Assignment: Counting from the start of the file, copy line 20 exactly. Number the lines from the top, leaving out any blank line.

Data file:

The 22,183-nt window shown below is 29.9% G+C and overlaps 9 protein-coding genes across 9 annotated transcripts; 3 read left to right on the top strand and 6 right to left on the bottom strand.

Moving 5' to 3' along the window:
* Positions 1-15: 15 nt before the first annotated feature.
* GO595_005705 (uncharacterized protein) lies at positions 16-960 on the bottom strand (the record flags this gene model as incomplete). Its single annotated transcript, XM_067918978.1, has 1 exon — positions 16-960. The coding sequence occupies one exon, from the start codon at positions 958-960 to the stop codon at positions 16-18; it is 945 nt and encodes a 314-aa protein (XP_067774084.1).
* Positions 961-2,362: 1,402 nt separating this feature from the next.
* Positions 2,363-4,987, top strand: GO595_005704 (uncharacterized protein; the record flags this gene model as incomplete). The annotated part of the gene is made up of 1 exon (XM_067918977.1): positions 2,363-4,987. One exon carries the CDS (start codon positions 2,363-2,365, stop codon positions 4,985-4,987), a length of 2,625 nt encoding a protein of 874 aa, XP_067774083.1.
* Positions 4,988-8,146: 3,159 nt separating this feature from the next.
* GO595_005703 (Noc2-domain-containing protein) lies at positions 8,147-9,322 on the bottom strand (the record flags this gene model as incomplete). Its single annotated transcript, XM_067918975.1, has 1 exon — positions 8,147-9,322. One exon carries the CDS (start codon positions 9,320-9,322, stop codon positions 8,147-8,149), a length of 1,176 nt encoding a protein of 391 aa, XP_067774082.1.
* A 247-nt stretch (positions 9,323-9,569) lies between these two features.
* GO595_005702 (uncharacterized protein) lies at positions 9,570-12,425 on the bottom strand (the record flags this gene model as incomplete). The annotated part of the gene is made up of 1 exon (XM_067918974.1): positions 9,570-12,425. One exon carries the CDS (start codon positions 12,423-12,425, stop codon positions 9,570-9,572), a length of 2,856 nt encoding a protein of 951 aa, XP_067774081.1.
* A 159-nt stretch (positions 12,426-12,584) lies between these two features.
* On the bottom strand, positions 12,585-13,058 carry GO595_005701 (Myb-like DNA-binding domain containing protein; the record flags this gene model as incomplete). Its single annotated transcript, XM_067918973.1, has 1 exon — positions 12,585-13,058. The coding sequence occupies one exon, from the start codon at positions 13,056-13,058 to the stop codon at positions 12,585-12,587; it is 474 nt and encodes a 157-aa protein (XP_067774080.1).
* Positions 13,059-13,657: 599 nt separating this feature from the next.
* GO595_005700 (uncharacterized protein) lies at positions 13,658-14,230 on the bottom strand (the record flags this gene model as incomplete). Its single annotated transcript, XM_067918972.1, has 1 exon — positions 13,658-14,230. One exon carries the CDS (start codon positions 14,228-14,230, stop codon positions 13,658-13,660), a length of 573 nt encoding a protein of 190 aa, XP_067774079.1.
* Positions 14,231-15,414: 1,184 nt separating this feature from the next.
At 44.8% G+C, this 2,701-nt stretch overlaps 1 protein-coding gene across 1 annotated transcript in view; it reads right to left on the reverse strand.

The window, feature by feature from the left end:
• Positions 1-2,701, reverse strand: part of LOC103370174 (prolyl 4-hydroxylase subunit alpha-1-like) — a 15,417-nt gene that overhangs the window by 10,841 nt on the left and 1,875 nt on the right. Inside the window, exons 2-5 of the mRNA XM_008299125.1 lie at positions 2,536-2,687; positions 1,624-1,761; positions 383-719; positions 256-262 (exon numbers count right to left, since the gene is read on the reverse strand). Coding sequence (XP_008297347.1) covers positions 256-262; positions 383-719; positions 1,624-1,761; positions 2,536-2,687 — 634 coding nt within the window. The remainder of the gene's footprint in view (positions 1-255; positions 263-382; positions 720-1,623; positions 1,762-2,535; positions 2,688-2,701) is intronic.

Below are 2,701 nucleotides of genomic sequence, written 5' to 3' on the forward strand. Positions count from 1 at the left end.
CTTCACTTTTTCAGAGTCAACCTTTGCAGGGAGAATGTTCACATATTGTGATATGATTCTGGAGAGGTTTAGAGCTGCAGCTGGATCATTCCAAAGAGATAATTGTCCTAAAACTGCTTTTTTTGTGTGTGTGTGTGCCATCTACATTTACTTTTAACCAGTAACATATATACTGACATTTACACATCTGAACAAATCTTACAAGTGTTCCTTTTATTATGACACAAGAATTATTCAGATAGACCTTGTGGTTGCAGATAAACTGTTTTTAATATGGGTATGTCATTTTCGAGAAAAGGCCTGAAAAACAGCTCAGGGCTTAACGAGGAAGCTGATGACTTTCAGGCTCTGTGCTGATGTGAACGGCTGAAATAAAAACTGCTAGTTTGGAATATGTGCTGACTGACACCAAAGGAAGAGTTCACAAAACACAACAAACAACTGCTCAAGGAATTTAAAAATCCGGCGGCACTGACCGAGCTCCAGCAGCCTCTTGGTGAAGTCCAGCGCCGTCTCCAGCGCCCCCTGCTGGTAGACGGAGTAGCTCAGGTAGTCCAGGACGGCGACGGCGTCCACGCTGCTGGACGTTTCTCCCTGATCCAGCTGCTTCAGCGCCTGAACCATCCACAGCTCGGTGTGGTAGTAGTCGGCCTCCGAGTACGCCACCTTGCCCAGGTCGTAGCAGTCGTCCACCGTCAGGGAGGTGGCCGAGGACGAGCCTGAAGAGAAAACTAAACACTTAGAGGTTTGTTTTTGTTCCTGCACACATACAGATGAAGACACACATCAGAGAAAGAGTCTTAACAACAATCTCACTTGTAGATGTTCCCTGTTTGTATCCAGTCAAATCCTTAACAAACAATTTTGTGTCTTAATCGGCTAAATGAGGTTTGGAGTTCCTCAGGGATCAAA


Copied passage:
CTTCACTTTTTCAGAGTCAACCTTTGCAGGGAGAATGTTCACATATTGTGATATGATTCTGGAGAGGTTTAGAGCTGCAGCTGGATCATTCCAAAGAGATAATTGTCCTAAAACTGCTTTTTTTGTGTGTGTGTGTGCCATCTACATTTACTTTTAACCAGTAACATATATACTGACATTTACACATCTGAACAAATCTTACAAGTGTTCCTTTTATTATGACACAAGAATTATTCAGATAGACCTTGTGGTTGCAGATAAACTGTTTTTAATATGGGTATGTCATTTTCGAGAAAAGGCCTGAAAAACAGCTCAGGGCTTAACGAGGAAGCTGATGACTTTCAGGCTCTGTGCTGATGTGAACGGCTGAAATAAAAACTGCTAGTTTGGAATATGTGCTGACTGACACCAAAGGAAGAGTTCACAAAACACAACAAACAACTGCTCAAGGAATTTAAAAATCCGGCGGCACTGACCGAGCTCCAGCAGCCTCTTGGTGAAGTCCAGCGCCGTCTCCAGCGCCCCCTGCTGGTAGACGGAGTAGCTCAGGTAGTCCAGGACGGCGACGGCGTCCACGCTGCTGGACGTTTCTCCCTGATCCAGCTGCTTCAGCGCCTGAACCATCCACAGCTCGGTGTGGTAGTAGTCGGCCTCCGAGTACGCCACCTTGCCCAGGTCGTAGCAGTCGTCCACCGTCAGGGAGGTGGCCGAGGACGAGCCTGAAGAGAAAACTAAACACTTAGAGGTTTGTTTTTGTTCCTGCACACATACAGATGAAGACACACATCAGAGAAAGAGTCTTAACAACAATCTCACTTGTAGATGTTCCCTGTTTGTATCCAGTCAAATCCTTAACAAACAATTTTGTGTCTTAATCGGCTAAATGAGGTTTGGAGTTCCTCAGGGATCAAA